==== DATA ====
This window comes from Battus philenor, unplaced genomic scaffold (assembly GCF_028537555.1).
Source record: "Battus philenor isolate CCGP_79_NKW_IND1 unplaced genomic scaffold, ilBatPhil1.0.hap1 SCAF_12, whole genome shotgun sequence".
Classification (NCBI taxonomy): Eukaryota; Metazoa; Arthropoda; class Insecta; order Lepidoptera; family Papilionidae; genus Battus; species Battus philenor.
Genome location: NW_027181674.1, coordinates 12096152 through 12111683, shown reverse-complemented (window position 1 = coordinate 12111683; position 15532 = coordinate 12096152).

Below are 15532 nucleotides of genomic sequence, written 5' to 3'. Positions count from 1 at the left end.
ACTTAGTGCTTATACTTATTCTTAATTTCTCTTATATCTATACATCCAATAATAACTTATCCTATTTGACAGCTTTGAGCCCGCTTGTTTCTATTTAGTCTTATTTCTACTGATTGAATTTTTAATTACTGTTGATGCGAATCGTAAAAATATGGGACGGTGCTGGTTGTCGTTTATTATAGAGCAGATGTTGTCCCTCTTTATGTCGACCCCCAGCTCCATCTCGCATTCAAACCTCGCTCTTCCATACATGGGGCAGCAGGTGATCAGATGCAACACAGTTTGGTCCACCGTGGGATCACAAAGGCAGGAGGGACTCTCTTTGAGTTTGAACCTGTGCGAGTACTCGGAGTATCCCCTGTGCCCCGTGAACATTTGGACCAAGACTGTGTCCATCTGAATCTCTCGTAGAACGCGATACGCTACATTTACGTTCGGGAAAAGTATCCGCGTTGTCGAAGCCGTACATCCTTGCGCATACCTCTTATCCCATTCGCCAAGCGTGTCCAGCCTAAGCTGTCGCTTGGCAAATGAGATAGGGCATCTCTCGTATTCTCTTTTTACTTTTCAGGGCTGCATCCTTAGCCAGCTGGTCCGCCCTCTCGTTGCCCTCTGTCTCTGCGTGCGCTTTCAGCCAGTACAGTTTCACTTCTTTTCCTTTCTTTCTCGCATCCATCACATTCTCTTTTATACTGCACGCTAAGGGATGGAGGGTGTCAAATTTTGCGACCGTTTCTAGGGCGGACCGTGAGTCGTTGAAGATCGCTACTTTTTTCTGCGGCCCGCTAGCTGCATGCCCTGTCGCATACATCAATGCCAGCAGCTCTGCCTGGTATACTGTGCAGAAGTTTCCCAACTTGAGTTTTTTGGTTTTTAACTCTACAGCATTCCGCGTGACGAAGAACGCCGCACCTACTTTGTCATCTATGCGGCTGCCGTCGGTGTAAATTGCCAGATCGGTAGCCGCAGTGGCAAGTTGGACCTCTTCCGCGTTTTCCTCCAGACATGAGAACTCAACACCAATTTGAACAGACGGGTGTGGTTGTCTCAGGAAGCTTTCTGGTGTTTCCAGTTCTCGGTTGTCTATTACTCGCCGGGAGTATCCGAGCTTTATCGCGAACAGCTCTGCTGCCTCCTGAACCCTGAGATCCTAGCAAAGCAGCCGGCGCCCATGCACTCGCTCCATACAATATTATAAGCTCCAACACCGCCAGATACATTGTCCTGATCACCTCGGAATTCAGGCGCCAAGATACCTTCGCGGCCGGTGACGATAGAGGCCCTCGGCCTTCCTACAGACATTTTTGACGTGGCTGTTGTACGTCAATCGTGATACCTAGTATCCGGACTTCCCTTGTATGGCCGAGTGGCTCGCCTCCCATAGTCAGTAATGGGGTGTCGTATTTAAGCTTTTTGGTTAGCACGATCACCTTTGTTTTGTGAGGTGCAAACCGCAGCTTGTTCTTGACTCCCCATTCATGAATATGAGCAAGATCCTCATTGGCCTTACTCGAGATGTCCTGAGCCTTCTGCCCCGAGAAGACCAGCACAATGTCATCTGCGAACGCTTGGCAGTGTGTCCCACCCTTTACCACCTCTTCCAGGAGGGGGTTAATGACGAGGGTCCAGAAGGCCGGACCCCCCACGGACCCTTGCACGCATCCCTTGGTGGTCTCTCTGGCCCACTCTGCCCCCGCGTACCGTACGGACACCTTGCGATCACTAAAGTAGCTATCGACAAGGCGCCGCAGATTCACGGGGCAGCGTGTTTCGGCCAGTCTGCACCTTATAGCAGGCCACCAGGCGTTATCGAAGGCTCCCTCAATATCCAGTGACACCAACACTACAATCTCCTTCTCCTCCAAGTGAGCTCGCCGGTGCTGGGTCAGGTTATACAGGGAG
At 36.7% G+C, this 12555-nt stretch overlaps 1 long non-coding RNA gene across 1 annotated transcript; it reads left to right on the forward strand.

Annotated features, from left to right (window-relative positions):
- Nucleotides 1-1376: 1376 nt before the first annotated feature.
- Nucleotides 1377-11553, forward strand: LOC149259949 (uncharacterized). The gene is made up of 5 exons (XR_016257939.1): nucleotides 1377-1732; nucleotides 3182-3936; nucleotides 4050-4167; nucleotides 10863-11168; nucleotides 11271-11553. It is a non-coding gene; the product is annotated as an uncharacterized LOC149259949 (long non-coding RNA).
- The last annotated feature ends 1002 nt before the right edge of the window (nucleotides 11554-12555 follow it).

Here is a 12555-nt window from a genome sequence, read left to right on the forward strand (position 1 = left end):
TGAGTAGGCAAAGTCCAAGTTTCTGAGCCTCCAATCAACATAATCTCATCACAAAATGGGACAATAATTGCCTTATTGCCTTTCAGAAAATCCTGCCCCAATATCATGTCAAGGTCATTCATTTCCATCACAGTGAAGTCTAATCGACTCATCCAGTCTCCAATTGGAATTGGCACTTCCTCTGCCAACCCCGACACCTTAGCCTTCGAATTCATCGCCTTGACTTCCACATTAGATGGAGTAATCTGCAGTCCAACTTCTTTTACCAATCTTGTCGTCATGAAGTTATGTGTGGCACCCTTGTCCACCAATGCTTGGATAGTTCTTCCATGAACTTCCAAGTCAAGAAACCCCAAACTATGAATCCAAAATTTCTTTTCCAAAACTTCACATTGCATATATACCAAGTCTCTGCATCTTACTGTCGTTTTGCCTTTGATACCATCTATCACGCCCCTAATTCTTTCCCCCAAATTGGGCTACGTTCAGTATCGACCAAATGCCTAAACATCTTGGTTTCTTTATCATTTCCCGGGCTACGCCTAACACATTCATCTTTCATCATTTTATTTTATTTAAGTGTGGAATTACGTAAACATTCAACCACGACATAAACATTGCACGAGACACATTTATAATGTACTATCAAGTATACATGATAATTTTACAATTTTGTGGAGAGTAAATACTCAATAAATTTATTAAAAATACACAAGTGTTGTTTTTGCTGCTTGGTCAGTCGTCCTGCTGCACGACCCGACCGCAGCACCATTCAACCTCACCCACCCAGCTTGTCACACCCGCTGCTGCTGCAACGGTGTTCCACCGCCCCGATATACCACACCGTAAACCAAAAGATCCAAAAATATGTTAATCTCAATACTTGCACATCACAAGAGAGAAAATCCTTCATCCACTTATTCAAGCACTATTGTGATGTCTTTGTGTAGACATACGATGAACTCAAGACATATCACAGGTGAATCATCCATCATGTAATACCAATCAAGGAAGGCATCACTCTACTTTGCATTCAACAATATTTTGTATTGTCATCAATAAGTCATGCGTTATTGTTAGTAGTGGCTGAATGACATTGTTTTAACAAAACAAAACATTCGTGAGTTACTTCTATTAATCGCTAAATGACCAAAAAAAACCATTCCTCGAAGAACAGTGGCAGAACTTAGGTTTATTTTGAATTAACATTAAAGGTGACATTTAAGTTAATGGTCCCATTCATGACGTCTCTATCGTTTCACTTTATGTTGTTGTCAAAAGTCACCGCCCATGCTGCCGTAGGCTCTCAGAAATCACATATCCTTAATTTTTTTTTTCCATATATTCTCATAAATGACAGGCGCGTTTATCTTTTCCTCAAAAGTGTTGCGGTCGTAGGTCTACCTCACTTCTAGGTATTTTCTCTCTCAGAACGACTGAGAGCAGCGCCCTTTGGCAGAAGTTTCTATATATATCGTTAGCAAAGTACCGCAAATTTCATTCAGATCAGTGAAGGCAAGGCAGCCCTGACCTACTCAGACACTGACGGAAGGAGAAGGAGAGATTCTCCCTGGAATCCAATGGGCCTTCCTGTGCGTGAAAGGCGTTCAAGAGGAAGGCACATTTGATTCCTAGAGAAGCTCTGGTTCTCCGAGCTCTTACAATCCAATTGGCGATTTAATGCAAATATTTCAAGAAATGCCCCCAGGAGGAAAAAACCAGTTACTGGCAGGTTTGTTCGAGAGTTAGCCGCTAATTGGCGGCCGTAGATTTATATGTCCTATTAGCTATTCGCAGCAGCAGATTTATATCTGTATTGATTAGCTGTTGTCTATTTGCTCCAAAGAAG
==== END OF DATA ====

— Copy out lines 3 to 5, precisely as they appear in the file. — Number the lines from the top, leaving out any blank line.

Classification (NCBI taxonomy): Eukaryota; Metazoa; Arthropoda; class Insecta; order Lepidoptera; family Papilionidae; genus Battus; species Battus philenor.
Genome location: NW_027181674.1, coordinates 12096152 through 12111683, shown reverse-complemented (window position 1 = coordinate 12111683; position 15532 = coordinate 12096152).

Below are 15532 nucleotides of genomic sequence, written 5' to 3'. Positions count from 1 at the left end.